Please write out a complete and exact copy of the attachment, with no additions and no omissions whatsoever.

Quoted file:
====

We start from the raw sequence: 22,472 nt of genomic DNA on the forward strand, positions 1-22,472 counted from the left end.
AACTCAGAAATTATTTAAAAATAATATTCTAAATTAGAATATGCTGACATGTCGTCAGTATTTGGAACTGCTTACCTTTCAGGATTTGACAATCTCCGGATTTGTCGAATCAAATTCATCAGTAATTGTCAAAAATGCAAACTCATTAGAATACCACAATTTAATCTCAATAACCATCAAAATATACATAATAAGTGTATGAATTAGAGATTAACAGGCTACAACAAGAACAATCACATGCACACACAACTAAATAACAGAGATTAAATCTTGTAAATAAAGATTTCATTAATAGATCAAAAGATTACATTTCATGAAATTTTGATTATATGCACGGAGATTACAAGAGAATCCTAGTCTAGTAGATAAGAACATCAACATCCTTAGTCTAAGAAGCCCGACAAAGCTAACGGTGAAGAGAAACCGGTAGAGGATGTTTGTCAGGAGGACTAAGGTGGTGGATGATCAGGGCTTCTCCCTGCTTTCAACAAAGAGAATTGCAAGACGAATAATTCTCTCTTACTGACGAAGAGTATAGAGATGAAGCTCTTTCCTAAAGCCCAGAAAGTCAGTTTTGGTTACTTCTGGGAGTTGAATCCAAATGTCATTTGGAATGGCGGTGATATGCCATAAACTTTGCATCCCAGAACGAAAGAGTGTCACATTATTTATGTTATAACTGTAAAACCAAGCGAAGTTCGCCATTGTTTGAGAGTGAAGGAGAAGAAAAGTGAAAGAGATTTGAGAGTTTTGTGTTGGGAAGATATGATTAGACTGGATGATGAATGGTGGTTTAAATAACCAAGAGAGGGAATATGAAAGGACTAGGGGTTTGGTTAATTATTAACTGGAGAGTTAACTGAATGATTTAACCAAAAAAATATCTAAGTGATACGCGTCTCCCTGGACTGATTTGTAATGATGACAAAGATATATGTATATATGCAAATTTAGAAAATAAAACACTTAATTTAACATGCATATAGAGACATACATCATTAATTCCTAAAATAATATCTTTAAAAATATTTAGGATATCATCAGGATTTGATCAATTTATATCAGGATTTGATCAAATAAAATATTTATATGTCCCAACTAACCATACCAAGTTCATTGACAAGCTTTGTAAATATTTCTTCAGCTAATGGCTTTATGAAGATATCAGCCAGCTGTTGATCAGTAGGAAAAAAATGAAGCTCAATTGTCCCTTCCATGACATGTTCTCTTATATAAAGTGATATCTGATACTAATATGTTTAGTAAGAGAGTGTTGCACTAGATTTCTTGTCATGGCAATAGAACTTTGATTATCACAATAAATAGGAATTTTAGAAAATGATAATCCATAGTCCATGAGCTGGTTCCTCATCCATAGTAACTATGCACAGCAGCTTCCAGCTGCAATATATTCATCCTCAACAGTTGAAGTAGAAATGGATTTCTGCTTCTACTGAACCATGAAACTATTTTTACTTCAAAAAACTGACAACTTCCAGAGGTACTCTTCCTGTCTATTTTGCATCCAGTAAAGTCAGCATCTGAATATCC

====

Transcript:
We start from the raw sequence: 22,472 nt of genomic DNA on the forward strand, positions 1-22,472 counted from the left end.
AACTCAGAAATTATTTAAAAATAATATTCTAAATTAGAATATGCTGACATGTCGTCAGTATTTGGAACTGCTTACCTTTCAGGATTTGACAATCTCCGGATTTGTCGAATCAAATTCATCAGTAATTGTCAAAAATGCAAACTCATTAGAATACCACAATTTAATCTCAATAACCATCAAAATATACATAATAAGTGTATGAATTAGAGATTAACAGGCTACAACAAGAACAATCACATGCACACACAACTAAATAACAGAGATTAAATCTTGTAAATAAAGATTTCATTAATAGATCAAAAGATTACATTTCATGAAATTTTGATTATATGCACGGAGATTACAAGAGAATCCTAGTCTAGTAGATAAGAACATCAACATCCTTAGTCTAAGAAGCCCGACAAAGCTAACGGTGAAGAGAAACCGGTAGAGGATGTTTGTCAGGAGGACTAAGGTGGTGGATGATCAGGGCTTCTCCCTGCTTTCAACAAAGAGAATTGCAAGACGAATAATTCTCTCTTACTGACGAAGAGTATAGAGATGAAGCTCTTTCCTAAAGCCCAGAAAGTCAGTTTTGGTTACTTCTGGGAGTTGAATCCAAATGTCATTTGGAATGGCGGTGATATGCCATAAACTTTGCATCCCAGAACGAAAGAGTGTCACATTATTTATGTTATAACTGTAAAACCAAGCGAAGTTCGCCATTGTTTGAGAGTGAAGGAGAAGAAAAGTGAAAGAGATTTGAGAGTTTTGTGTTGGGAAGATATGATTAGACTGGATGATGAATGGTGGTTTAAATAACCAAGAGAGGGAATATGAAAGGACTAGGGGTTTGGTTAATTATTAACTGGAGAGTTAACTGAATGATTTAACCAAAAAAATATCTAAGTGATACGCGTCTCCCTGGACTGATTTGTAATGATGACAAAGATATATGTATATATGCAAATTTAGAAAATAAAACACTTAATTTAACATGCATATAGAGACATACATCATTAATTCCTAAAATAATATCTTTAAAAATATTTAGGATATCATCAGGATTTGATCAATTTATATCAGGATTTGATCAAATAAAATATTTATATGTCCCAACTAACCATACCAAGTTCATTGACAAGCTTTGTAAATATTTCTTCAGCTAATGGCTTTATGAAGATATCAGCCAGCTGTTGATCAGTAGGAAAAAAATGAAGCTCAATTGTCCCTTCCATGACATGTTCTCTTATATAAAGTGATATCTGATACTAATATGTTTAGTAAGAGAGTGTTGCACTAGATTTCTTGTCATGGCAATAGAACTTTGATTATCACAATAAATAGGAATTTTAGAAAATGATAATCCATAGTCCATGAGCTGGTTCCTCATCCATAGTAACTATGCACAGCAGCTTCCAGCTGCAATATATTCATCCTCAACAGTTGAAGTAGAAATGGATTTCTGCTTCTACTGAACCATGAAACTATTTTTACTTCAAAAAACTGACAACTTCCAGAGGTACTCTTCCTGTCTATTTTGCATCCAGTAAAGTCAGCATCTGAATATCC